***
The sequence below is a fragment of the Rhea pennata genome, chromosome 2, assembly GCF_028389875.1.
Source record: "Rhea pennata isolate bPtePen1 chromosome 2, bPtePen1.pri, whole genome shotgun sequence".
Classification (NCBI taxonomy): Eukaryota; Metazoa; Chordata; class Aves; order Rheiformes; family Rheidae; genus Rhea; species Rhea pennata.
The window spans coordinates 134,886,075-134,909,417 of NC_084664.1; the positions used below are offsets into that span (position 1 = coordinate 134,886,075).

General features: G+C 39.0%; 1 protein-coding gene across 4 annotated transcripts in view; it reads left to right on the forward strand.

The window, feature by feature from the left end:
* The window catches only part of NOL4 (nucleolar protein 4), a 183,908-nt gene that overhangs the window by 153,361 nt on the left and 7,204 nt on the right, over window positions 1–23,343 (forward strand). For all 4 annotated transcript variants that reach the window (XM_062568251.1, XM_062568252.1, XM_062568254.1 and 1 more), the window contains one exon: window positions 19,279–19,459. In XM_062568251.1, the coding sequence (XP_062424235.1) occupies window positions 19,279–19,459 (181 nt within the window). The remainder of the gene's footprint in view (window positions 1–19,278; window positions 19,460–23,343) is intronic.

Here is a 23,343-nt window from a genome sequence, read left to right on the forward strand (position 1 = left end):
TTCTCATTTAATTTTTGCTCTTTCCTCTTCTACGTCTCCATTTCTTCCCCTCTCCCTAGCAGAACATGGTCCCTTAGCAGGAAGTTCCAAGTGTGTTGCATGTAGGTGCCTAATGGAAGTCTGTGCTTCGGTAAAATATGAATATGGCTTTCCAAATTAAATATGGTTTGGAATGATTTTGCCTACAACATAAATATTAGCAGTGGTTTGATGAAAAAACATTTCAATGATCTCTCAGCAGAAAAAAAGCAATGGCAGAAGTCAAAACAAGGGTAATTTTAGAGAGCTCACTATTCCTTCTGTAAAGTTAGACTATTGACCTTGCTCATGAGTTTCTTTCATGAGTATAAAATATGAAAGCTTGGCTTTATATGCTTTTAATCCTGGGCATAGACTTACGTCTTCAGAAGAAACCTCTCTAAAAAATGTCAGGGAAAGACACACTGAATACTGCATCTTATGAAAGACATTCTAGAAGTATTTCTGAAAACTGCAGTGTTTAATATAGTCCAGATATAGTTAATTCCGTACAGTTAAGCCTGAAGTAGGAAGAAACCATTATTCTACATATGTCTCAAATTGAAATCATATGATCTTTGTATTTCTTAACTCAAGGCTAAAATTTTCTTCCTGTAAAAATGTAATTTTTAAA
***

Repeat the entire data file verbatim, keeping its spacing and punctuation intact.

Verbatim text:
The sequence below is a fragment of the Rhea pennata genome, chromosome 2, assembly GCF_028389875.1.
Source record: "Rhea pennata isolate bPtePen1 chromosome 2, bPtePen1.pri, whole genome shotgun sequence".
Classification (NCBI taxonomy): Eukaryota; Metazoa; Chordata; class Aves; order Rheiformes; family Rheidae; genus Rhea; species Rhea pennata.
The window spans coordinates 134,886,075-134,909,417 of NC_084664.1; the positions used below are offsets into that span (position 1 = coordinate 134,886,075).

General features: G+C 39.0%; 1 protein-coding gene across 4 annotated transcripts in view; it reads left to right on the forward strand.

The window, feature by feature from the left end:
* The window catches only part of NOL4 (nucleolar protein 4), a 183,908-nt gene that overhangs the window by 153,361 nt on the left and 7,204 nt on the right, over window positions 1–23,343 (forward strand). For all 4 annotated transcript variants that reach the window (XM_062568251.1, XM_062568252.1, XM_062568254.1 and 1 more), the window contains one exon: window positions 19,279–19,459. In XM_062568251.1, the coding sequence (XP_062424235.1) occupies window positions 19,279–19,459 (181 nt within the window). The remainder of the gene's footprint in view (window positions 1–19,278; window positions 19,460–23,343) is intronic.

Here is a 23,343-nt window from a genome sequence, read left to right on the forward strand (position 1 = left end):
TTCTCATTTAATTTTTGCTCTTTCCTCTTCTACGTCTCCATTTCTTCCCCTCTCCCTAGCAGAACATGGTCCCTTAGCAGGAAGTTCCAAGTGTGTTGCATGTAGGTGCCTAATGGAAGTCTGTGCTTCGGTAAAATATGAATATGGCTTTCCAAATTAAATATGGTTTGGAATGATTTTGCCTACAACATAAATATTAGCAGTGGTTTGATGAAAAAACATTTCAATGATCTCTCAGCAGAAAAAAAGCAATGGCAGAAGTCAAAACAAGGGTAATTTTAGAGAGCTCACTATTCCTTCTGTAAAGTTAGACTATTGACCTTGCTCATGAGTTTCTTTCATGAGTATAAAATATGAAAGCTTGGCTTTATATGCTTTTAATCCTGGGCATAGACTTACGTCTTCAGAAGAAACCTCTCTAAAAAATGTCAGGGAAAGACACACTGAATACTGCATCTTATGAAAGACATTCTAGAAGTATTTCTGAAAACTGCAGTGTTTAATATAGTCCAGATATAGTTAATTCCGTACAGTTAAGCCTGAAGTAGGAAGAAACCATTATTCTACATATGTCTCAAATTGAAATCATATGATCTTTGTATTTCTTAACTCAAGGCTAAAATTTTCTTCCTGTAAAAATGTAATTTTTAAA